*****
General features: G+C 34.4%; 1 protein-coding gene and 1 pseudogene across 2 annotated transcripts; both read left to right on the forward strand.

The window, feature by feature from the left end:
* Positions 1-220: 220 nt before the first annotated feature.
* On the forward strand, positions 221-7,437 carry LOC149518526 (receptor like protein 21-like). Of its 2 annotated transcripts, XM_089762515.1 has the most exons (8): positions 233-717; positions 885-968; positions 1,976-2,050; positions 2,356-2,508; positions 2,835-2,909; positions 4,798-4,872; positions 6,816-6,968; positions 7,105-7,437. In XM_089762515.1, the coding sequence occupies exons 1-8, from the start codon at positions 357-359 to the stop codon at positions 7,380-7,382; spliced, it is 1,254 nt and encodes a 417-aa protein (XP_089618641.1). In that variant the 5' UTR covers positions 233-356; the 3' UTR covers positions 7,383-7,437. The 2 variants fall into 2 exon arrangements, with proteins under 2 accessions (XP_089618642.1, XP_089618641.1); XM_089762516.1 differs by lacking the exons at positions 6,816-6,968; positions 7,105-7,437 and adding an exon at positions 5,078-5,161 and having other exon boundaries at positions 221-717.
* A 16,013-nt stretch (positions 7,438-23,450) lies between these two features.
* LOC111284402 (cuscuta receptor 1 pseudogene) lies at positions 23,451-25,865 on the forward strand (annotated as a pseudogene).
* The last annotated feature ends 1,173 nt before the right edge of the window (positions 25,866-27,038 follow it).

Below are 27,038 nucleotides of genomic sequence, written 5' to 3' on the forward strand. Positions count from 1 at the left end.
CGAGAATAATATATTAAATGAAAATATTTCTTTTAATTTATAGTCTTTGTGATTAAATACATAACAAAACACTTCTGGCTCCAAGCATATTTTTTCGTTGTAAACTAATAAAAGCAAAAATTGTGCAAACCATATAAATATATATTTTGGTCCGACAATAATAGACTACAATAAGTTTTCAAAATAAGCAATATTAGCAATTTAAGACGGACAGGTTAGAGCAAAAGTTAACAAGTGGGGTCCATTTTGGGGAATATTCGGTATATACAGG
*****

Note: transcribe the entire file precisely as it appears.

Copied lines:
General features: G+C 34.4%; 1 protein-coding gene and 1 pseudogene across 2 annotated transcripts; both read left to right on the forward strand.

The window, feature by feature from the left end:
* Positions 1-220: 220 nt before the first annotated feature.
* On the forward strand, positions 221-7,437 carry LOC149518526 (receptor like protein 21-like). Of its 2 annotated transcripts, XM_089762515.1 has the most exons (8): positions 233-717; positions 885-968; positions 1,976-2,050; positions 2,356-2,508; positions 2,835-2,909; positions 4,798-4,872; positions 6,816-6,968; positions 7,105-7,437. In XM_089762515.1, the coding sequence occupies exons 1-8, from the start codon at positions 357-359 to the stop codon at positions 7,380-7,382; spliced, it is 1,254 nt and encodes a 417-aa protein (XP_089618641.1). In that variant the 5' UTR covers positions 233-356; the 3' UTR covers positions 7,383-7,437. The 2 variants fall into 2 exon arrangements, with proteins under 2 accessions (XP_089618642.1, XP_089618641.1); XM_089762516.1 differs by lacking the exons at positions 6,816-6,968; positions 7,105-7,437 and adding an exon at positions 5,078-5,161 and having other exon boundaries at positions 221-717.
* A 16,013-nt stretch (positions 7,438-23,450) lies between these two features.
* LOC111284402 (cuscuta receptor 1 pseudogene) lies at positions 23,451-25,865 on the forward strand (annotated as a pseudogene).
* The last annotated feature ends 1,173 nt before the right edge of the window (positions 25,866-27,038 follow it).

Below are 27,038 nucleotides of genomic sequence, written 5' to 3' on the forward strand. Positions count from 1 at the left end.
CGAGAATAATATATTAAATGAAAATATTTCTTTTAATTTATAGTCTTTGTGATTAAATACATAACAAAACACTTCTGGCTCCAAGCATATTTTTTCGTTGTAAACTAATAAAAGCAAAAATTGTGCAAACCATATAAATATATATTTTGGTCCGACAATAATAGACTACAATAAGTTTTCAAAATAAGCAATATTAGCAATTTAAGACGGACAGGTTAGAGCAAAAGTTAACAAGTGGGGTCCATTTTGGGGAATATTCGGTATATACAGG